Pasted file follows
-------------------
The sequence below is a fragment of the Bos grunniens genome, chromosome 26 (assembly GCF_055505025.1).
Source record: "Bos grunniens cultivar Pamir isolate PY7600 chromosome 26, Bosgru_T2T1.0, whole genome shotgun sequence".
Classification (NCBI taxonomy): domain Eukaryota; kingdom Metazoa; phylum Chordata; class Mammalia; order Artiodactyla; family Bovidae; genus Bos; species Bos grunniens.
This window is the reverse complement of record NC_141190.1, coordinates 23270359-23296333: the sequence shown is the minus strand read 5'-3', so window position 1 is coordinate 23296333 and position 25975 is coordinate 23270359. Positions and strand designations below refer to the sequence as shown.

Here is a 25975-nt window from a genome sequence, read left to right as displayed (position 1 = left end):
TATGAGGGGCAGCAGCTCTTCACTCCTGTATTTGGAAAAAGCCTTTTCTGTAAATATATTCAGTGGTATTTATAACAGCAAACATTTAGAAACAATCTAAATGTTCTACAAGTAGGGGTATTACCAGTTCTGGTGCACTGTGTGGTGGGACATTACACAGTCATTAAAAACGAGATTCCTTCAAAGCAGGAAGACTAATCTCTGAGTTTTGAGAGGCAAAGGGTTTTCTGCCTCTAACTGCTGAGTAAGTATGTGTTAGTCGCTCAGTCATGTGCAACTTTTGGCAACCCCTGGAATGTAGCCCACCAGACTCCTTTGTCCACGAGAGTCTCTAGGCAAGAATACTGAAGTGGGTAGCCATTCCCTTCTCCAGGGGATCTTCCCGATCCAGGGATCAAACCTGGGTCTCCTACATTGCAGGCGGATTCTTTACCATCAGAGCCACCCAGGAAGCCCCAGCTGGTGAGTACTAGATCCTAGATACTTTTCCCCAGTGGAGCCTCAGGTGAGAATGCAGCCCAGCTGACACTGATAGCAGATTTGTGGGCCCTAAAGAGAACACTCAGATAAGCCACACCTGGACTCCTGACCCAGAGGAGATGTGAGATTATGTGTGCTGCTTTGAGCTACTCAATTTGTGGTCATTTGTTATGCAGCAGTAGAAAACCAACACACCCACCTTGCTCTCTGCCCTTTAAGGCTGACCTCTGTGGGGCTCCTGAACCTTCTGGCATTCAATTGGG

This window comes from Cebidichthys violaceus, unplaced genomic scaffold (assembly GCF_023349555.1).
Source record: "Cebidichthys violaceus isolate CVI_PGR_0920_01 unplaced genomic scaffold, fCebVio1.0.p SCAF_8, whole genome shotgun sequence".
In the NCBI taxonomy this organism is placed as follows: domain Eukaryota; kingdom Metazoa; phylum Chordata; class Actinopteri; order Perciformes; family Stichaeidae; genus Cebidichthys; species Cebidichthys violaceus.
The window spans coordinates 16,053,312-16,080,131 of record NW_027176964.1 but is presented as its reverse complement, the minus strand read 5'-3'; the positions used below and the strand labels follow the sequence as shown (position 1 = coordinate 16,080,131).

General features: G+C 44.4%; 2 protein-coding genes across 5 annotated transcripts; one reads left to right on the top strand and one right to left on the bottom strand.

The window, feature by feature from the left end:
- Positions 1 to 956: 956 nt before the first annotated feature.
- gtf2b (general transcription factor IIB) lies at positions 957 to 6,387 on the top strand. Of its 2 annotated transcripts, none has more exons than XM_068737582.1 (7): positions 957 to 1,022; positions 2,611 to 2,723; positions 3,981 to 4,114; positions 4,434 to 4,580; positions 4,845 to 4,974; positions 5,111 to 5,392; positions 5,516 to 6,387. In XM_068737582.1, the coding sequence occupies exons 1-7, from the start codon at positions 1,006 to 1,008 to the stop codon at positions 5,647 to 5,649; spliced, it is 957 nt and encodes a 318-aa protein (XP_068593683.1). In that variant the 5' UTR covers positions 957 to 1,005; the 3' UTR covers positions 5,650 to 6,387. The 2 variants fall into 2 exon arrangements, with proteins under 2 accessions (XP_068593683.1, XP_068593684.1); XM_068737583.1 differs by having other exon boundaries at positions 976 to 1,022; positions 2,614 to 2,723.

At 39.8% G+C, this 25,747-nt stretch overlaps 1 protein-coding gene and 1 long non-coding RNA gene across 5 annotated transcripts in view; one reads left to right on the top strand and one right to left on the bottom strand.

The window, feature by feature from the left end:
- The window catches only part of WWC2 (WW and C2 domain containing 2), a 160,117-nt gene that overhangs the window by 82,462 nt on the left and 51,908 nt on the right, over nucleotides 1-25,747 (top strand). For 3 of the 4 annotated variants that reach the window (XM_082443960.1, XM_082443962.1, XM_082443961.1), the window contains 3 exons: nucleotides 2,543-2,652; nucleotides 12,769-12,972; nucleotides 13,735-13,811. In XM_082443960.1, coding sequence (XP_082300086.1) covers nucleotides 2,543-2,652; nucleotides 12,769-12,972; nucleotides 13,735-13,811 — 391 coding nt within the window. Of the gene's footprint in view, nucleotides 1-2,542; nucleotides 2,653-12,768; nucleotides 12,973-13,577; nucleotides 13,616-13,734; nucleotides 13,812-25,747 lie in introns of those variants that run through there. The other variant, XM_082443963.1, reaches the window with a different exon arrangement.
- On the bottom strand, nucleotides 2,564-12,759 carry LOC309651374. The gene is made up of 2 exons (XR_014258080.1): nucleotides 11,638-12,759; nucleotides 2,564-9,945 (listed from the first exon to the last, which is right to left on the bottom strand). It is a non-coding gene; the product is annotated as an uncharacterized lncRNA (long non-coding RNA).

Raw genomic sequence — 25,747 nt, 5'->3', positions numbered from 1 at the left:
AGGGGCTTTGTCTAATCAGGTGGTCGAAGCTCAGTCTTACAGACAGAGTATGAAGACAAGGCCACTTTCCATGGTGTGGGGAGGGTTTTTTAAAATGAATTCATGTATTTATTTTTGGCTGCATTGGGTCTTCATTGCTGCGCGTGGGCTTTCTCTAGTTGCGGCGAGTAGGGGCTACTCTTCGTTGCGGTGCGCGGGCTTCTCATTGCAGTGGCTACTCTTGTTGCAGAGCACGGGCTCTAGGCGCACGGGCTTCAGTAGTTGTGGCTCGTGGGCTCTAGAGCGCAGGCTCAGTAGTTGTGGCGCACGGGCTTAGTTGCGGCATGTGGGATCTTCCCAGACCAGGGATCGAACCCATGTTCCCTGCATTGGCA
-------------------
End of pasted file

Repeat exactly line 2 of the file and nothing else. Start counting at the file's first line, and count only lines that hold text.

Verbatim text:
Source record: "Bos grunniens cultivar Pamir isolate PY7600 chromosome 26, Bosgru_T2T1.0, whole genome shotgun sequence".